Outside Goodman Manufacturing, the parking lot was packed with Chevrolets and Fords, and Goodman's BMW was sprawled across two spaces at the front door. His office was adorned with paintings of horses; his large, leather-topped desk was barren of papers. Behind the desk, looking very Brooks Brothers, Goodman didn't know how to use his computer. His gaze was unsteady, his speech uncertain. His secretary had kept his afternoon entirely open so he could get a flu shot.
"I don't know what I do, but I stay busy," he said. Then he added, "But don't make it like I'm real busy, okay? Because I don't want to be like I'm a big shot."
... John Goodman had a big, blue-collar kind of body, and at T.H. Rogers Junior High, he was on the football team. Then his dad began raising thoroughbreds, and John was sent off to boarding school in Massachusetts. There was no football team at the Winchendon School; John took up lacrosse.
He can't remember ever having a goal as a child. Goodman always knew there was room for him in his father's business. From his Massachusetts boarding school, he went to his Delaware college. After graduating from Wesley, Goodman came back home to Texas with a brand-new marketing degree and an abiding love for lacrosse.
Dad right away made young Goodman vice-president of international sales. Goodman married a girl from the neighborhood (Tanglewood), moved into a $2.6 million house in a better neighborhood (River Oaks), and though the company was soon bringing in about $400 million a year, he went looking "for something to do."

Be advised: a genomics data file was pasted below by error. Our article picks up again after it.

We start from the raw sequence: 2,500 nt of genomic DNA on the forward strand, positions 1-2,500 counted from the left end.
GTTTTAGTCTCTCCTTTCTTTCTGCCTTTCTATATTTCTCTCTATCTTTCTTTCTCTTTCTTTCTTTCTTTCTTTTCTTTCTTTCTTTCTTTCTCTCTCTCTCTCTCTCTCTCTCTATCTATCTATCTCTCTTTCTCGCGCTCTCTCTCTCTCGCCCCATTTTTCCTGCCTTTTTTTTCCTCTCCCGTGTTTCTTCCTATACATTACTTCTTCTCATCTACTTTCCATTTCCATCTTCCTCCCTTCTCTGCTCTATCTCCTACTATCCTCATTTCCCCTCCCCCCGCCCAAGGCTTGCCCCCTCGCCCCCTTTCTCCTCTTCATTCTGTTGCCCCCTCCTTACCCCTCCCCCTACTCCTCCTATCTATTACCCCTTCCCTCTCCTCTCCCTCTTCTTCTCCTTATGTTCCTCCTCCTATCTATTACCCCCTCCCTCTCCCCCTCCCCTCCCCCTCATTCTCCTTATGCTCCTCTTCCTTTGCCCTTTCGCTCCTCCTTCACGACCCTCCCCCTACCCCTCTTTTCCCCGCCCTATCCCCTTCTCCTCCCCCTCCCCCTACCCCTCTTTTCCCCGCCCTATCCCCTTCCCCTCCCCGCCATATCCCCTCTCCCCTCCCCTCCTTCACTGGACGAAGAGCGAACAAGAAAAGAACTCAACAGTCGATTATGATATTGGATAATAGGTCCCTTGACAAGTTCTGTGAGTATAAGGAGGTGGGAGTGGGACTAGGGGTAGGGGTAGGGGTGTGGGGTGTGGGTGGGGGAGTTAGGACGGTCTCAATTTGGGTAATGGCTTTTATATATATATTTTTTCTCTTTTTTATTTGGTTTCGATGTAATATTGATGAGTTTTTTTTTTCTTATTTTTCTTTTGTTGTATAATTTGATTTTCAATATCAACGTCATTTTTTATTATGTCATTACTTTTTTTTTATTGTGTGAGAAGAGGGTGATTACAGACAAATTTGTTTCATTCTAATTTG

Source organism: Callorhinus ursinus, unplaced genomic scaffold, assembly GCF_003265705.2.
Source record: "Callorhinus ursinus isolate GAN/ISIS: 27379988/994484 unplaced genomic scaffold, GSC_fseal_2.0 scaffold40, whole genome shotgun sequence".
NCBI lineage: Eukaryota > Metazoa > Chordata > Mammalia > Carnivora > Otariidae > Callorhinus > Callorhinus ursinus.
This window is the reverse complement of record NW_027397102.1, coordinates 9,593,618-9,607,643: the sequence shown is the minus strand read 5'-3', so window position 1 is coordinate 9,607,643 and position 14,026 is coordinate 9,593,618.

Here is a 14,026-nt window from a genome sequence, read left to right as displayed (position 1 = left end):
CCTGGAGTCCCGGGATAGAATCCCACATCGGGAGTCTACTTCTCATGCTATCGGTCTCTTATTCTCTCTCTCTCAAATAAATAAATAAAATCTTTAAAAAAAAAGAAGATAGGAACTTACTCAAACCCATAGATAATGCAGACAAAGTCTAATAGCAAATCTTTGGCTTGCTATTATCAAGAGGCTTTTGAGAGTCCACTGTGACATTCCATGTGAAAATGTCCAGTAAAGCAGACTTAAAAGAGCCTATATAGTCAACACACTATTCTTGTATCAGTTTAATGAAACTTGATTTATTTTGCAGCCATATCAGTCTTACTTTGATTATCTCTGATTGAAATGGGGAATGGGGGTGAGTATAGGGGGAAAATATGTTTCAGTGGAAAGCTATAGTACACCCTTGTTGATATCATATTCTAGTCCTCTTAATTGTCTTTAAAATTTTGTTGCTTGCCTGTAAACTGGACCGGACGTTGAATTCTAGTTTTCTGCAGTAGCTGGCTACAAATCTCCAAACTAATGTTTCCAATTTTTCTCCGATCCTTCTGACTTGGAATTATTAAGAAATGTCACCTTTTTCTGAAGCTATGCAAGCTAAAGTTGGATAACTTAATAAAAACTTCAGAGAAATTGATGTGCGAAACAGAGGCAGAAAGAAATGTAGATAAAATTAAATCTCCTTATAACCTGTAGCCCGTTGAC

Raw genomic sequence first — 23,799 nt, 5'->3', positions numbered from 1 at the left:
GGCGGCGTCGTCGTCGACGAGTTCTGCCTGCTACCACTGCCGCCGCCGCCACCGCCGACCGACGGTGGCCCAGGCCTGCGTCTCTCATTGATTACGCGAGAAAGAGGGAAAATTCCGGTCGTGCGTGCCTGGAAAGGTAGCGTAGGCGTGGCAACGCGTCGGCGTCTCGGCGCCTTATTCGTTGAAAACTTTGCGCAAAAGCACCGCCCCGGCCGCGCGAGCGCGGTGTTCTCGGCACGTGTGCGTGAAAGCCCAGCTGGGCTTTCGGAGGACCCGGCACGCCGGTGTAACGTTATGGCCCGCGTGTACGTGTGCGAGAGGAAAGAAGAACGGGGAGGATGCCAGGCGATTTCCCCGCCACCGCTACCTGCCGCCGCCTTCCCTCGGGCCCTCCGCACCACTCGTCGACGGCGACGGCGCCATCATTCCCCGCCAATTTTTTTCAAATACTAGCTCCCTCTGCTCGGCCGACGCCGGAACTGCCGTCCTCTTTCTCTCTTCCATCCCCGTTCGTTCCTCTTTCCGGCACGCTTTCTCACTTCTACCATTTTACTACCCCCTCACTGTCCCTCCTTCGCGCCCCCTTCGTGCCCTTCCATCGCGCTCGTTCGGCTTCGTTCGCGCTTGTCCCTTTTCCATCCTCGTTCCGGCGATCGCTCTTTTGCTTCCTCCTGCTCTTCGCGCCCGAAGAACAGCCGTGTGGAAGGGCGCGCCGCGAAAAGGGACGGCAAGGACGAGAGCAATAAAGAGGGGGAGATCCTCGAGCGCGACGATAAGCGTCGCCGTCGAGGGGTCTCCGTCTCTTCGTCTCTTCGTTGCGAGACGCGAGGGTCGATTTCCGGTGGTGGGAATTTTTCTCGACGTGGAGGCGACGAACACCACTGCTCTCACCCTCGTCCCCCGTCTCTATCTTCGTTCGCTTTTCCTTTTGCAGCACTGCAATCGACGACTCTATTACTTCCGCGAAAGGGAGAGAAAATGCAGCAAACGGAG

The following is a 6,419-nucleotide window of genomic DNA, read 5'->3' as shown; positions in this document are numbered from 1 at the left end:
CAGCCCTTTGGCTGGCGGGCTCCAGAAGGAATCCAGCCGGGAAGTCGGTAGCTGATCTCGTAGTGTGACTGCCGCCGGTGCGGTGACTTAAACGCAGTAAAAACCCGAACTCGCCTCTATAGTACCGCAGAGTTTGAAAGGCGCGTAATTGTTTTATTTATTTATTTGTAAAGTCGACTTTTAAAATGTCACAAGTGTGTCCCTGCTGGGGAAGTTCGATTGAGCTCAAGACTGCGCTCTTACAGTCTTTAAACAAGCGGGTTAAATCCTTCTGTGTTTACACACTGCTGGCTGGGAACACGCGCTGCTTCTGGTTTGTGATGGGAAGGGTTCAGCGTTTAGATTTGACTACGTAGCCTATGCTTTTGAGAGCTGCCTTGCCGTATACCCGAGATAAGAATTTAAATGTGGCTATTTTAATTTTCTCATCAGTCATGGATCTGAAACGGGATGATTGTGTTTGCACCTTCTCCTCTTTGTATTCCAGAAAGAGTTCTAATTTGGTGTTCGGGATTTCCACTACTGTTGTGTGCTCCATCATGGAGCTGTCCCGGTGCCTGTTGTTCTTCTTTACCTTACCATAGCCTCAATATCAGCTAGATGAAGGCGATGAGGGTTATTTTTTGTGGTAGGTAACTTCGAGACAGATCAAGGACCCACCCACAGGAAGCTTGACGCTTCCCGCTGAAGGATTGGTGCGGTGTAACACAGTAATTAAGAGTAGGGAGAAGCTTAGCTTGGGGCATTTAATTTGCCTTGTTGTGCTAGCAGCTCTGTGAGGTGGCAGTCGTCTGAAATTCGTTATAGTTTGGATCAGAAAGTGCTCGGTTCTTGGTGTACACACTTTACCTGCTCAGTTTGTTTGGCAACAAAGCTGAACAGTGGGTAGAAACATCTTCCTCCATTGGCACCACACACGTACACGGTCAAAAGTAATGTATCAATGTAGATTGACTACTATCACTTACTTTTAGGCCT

... Goodman was drawn to polo for its tradition and camaraderie, he said. He wanted to compete on horseback, in something more vigorous than dressage. In 1989, on the green fields of the Houston Polo Club, Goodman began taking lessons, and when he began playing in club matches, he found himself living as he never had. Within the span of a game, he felt sadness and joy, fear and power. "It's like a war," he said. "Something bad can happen to you, and then something good happens." Life was more interesting when it was threatened; polo was the perfect antidote to boredom.